About Mark

My name is Mark W. Leach. I am an attorney with a Master’s in Bioethics.

I have presented at international, national, regional, and local conferences for obstetricians, medical geneticists, genetic counselors, bioethicists, and Down syndrome support organizations. I have been published in professional journals, national and local newspapers, and on-line blogs. This blog is a continuation of my efforts to provide perspective and resources for informed decision making for those involved in the administration of prenatal testing for Down syndrome.

I serve in various volunteer capacities for several non-profit organizations devoted to providing education, support, and health care to individuals with Down syndrome and other intellectual and developmental disabilities. I am also a staff member with the National Center for Prenatal & Postnatal Down Syndrome Resources. All of the views expressed on this blog are entirely my own and should not be attributed to any organization with which I am associated.

My wife and I have two kids. My daughter is endowed with Down syndrome and my son is endowed with curly blond hair. We live in my hometown, Louisville, Kentucky.

In my spare time, I enjoy taking the family to watch our Triple-A baseball team, the Louisville Bats, handicapping the Kentucky Derby to various degrees of success depending on if Calvin Borel finishes in the money, catching live music at club-sized venues, and bourbon. I also try to buck the trend by not being an annoying UK basketball fan, but a fan nonetheless.

You can contact me via the comments on this blog, at mleach@downsyndromeprenataltesting.com, and by following me on Twitter.


  1. smsteele says:

    This is a fantastic site. Thank you. I hope you don’t mind me borrowing your term ‘endowed with Down Syndrome’, it’s so apropos. One of the best friends I have in this world is endowed with Down Syndrome and so very much more!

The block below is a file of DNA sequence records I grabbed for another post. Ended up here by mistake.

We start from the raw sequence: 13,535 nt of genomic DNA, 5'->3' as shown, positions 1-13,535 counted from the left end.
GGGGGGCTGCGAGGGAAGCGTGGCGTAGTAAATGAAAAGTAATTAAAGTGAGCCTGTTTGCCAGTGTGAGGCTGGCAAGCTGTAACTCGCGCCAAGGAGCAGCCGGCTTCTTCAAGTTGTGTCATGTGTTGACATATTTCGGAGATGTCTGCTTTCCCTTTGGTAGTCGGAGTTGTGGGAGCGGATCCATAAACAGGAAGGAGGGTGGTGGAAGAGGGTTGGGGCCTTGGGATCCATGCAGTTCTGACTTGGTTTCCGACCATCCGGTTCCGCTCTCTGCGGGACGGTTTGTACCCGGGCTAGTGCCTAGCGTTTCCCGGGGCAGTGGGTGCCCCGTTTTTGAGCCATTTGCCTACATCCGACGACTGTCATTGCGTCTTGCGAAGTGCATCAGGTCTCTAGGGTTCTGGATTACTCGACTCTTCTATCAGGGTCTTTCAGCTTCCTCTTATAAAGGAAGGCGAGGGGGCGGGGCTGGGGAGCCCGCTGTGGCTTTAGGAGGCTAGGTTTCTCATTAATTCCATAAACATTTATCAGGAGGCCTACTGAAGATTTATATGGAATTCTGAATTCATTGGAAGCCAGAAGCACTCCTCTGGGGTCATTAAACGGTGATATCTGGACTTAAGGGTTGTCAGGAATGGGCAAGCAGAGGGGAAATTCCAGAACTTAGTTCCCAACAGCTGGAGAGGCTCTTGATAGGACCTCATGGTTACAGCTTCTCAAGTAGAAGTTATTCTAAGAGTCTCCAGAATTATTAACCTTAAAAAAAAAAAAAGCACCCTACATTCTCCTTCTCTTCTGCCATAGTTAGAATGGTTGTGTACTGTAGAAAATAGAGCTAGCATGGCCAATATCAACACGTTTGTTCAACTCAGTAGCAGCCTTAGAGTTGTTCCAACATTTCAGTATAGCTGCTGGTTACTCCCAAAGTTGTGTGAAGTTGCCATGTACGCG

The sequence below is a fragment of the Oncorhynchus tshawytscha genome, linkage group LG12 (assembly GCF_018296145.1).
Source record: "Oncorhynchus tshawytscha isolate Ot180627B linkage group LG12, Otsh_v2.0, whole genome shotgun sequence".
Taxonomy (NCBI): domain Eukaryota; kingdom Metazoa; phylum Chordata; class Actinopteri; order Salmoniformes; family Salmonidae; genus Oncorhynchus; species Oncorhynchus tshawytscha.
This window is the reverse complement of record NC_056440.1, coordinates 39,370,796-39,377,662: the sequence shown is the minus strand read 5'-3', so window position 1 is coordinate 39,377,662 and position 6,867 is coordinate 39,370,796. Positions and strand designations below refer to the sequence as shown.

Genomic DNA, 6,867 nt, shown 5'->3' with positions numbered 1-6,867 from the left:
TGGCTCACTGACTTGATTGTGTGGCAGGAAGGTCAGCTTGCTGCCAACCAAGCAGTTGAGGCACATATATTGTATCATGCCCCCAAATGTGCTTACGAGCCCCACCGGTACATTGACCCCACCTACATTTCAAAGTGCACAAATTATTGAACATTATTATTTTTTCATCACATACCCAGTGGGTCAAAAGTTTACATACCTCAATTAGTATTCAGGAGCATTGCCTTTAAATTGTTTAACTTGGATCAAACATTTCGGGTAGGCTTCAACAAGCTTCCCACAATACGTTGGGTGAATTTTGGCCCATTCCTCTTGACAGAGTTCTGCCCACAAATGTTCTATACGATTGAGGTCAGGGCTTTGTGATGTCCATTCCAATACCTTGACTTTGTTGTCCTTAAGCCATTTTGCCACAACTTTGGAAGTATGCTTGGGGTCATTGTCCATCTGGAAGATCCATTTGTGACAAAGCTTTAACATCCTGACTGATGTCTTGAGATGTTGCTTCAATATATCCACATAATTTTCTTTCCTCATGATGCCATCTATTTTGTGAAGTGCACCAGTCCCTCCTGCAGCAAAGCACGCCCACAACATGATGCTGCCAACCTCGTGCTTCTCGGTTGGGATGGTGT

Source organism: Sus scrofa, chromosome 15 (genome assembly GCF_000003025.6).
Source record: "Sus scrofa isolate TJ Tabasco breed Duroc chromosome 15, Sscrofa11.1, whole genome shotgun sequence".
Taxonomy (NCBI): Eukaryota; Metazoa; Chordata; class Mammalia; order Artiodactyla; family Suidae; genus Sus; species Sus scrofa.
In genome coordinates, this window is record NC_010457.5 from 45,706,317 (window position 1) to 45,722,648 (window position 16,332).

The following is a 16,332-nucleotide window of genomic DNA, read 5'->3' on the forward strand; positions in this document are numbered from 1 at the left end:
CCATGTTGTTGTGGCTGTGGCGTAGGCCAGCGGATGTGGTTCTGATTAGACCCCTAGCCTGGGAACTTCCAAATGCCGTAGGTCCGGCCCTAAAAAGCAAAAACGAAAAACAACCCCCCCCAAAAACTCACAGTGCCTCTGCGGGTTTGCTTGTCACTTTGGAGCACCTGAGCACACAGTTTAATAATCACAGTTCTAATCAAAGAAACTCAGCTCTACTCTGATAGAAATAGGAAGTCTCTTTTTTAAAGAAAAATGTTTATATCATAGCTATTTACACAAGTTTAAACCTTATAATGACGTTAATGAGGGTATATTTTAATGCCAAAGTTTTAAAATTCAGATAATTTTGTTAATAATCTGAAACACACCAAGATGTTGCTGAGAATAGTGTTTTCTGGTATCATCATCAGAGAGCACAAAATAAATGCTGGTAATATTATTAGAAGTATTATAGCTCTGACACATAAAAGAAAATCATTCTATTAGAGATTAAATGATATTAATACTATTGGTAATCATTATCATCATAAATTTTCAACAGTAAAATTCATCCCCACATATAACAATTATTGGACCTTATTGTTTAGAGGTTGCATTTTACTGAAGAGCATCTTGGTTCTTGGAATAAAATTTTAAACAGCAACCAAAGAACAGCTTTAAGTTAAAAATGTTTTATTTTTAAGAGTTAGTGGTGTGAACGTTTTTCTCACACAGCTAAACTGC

2. Hi Mark my daughter and soon in law who are 27, were told today that the child they are expecting has downs…this is the only information they received from this test result….trisomy 21. (Risk)1/870. (Test) 99/100. All other tests were fine….can you please help. She is making herself sick she is so upset…thanks

    • Anne–none of the tests report a risk score of 99/100, or more accurately, they shouldn’t. I would refer your daughter to the posts here and here and the posts linked within them for her to understand that receiving a screen-positive result still means she has a better than 50% chance that it is a false positive.

  3. Catherine says:

    Thank you for this site. I am currently going through this nightmare of being told I have a 99% chance of a baby with DS – the results given to me by phone with no PPV given…and no resources. I am scheduled for an NT and then a CVS next week. In the meantime, I’ve been scouring the internet for information. It seems there is a lot of conflicting information about the accuracy of these tests. For now, thank you for providing information that helps to clarify the issues.

    • Catherine–I’m glad this site has been helpful and will continue to be helpful depending on your further test results. I hope those go well and you receive better information going forward.


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